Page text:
Goa, Procapra picticaudata

The Tibetan gazelle (Procapra picticaudata), also known as the goa, is native to the Tibetan plateau. Its range is nearly restricted to the provinces of Xinjiang, Gansu, Sichuan, Qinghai, and Tibet. Small populations do occur outside of this range in India, in the Sikkim and Ladakh regions. It prefers a habitat within high steppes and alpine meadows, at elevations between 9,800 and 18,860 feet. Within its range, it can be found in small herds that are spread apart.

The Tibetan gazelle can reach an average height between twenty-one and twenty-six inches at the shoulder, with a weight of twenty-nine to thirty-five pounds. Males grow ridged horns that can reach an average length of ten to thirteen inches. Its summer coat is typically greyish brown in color, with more grey appearing during the winter. The rump has a white, heart shaped patch of fur and a short, black tipped tail. Although this gazelle has no undercoat, its fur does become thicker during the winter.

The Tibetan gazelle is typically found in small groups of up to ten, but will occasionally gather in larger herds. Its vocalizations include short calls that alert the herd to predators, and if a predator is spotted, it will use its long legs to quickly escape from any danger. The diet of this gazelle consists of legumes and forbs, and smaller amounts of sedges and grasses. Its main predator is the wolf. Males and females will spend most of the year alone, but will gather in September. Mating season occurs in December, when males will scent mark territories and occasionally squabble with other males, using their horns to defeat a foe. After a pregnancy period of six months, one young is born between the months of July and August. The young will stay hidden for up to two weeks, after which it will return to the herd with it mother about two weeks after birth. It is thought that sexual maturity is reached at eighteen months of age. The average life span of this gazelle is five years.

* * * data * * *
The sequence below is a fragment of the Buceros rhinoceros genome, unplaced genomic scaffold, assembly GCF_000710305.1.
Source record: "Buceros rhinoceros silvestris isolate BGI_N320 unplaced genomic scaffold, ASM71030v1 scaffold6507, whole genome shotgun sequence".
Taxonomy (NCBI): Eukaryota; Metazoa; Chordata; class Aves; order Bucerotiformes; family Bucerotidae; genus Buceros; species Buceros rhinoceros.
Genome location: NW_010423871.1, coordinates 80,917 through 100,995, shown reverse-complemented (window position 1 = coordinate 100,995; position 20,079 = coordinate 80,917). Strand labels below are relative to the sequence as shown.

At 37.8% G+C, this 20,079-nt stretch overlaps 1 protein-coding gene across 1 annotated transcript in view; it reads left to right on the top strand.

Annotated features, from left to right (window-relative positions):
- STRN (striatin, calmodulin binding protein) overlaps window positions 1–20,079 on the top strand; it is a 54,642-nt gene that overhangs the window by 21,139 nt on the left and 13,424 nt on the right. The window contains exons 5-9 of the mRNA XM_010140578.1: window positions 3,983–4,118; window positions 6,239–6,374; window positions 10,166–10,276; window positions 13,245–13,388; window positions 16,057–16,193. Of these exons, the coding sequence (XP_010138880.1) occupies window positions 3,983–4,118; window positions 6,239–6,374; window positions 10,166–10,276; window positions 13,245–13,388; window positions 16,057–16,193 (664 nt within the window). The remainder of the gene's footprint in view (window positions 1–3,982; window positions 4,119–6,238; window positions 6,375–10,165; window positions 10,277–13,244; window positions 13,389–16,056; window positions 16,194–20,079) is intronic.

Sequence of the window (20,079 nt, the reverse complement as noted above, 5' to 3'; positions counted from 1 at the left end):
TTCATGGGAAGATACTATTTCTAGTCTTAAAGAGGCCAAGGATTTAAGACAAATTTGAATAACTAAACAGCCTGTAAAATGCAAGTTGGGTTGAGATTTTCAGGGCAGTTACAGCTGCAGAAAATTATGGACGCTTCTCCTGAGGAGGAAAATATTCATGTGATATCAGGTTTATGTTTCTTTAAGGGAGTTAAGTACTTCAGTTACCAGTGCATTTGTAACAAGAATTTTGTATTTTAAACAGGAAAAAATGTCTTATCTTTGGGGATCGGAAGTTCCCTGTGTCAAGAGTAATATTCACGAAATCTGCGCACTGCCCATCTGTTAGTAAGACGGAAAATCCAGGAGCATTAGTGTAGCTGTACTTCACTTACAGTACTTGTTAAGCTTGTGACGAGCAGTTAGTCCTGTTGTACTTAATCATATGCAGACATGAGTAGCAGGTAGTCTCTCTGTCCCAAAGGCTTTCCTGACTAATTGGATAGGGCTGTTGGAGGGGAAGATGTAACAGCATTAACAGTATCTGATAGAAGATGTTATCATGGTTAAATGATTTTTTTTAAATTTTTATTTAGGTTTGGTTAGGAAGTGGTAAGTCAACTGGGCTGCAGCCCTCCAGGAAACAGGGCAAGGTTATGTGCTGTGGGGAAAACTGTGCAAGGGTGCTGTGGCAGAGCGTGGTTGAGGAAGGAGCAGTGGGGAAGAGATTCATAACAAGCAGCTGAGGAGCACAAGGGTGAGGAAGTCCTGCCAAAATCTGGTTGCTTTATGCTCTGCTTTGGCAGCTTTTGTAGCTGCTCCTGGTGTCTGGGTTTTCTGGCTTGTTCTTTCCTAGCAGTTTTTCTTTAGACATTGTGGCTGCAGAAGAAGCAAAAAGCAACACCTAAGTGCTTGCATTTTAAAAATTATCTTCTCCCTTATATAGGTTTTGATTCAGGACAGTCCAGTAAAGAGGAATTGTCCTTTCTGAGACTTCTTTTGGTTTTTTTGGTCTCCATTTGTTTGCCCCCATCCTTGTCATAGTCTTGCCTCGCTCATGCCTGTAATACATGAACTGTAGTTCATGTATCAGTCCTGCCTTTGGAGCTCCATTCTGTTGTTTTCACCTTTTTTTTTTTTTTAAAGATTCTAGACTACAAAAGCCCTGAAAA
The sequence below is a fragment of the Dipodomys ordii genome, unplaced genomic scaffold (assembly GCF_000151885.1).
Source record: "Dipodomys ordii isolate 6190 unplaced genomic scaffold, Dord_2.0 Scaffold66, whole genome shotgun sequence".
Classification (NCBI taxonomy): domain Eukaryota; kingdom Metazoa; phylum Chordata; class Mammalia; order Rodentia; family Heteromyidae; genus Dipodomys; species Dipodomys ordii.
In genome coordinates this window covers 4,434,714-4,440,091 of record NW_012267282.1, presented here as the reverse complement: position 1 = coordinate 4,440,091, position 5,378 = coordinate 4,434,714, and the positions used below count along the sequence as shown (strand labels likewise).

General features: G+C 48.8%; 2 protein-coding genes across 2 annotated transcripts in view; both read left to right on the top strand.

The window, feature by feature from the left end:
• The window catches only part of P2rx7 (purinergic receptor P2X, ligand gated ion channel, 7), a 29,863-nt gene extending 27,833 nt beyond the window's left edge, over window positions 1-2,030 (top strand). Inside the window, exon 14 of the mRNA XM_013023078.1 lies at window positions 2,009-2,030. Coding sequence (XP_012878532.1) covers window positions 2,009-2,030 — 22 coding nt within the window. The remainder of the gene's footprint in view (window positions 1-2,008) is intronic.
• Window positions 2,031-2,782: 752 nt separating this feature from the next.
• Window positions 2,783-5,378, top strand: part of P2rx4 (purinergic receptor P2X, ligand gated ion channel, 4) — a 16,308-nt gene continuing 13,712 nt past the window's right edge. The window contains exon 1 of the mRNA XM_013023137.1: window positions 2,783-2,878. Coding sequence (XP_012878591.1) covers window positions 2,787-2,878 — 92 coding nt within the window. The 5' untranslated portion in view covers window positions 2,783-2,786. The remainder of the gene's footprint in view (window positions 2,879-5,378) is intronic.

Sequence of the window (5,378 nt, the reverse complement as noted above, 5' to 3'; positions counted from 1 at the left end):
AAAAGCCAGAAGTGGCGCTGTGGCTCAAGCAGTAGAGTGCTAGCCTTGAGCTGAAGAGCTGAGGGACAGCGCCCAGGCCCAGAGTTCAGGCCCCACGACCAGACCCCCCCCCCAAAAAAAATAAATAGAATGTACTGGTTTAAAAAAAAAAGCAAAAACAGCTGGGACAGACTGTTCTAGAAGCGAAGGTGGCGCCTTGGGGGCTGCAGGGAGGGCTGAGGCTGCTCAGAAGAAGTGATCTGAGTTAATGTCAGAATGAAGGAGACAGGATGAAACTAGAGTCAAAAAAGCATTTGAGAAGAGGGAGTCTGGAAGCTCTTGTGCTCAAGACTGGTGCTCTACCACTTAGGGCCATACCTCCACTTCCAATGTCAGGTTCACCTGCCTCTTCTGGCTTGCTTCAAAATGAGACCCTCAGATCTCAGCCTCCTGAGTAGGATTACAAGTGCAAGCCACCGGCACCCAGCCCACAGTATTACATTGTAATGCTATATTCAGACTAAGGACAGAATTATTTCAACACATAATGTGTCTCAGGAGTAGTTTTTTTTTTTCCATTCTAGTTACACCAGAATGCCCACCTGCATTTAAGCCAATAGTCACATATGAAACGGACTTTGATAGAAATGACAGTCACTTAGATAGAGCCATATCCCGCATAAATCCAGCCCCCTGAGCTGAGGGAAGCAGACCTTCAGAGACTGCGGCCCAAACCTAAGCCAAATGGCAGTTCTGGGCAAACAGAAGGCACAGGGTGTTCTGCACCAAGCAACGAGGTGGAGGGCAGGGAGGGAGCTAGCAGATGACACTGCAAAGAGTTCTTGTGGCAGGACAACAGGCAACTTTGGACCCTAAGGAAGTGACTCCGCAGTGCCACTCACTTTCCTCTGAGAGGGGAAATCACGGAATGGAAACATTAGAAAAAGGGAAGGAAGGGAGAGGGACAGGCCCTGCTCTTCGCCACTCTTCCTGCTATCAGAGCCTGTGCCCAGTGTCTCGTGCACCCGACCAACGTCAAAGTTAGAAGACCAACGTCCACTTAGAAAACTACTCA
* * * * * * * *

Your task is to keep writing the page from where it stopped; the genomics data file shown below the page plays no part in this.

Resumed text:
The Tibetan gazelle is not severely vulnerable to humans, although habitat loss due to human encroachment is a possible threat. Hunting of this species does not occur often, due to its small size. In China, it is listed as a Class II protected species. There has been a documented decline in this species, and it is thought that it could be in danger of extinction in some areas of its range. In Ladakh, there is only one population that numbers less than one hundred individuals, and these are threatened by a lack in genetic diversity as well as habitat deterioration. The Tibetan gazelle appears on the IUCN Red List with a conservation status of “Near Threatened.”

Image Caption: A Tibetan Gazelle, or Goa. Credit: Ernst Schäfer/Wikipedia(CC BY-SA 3.0)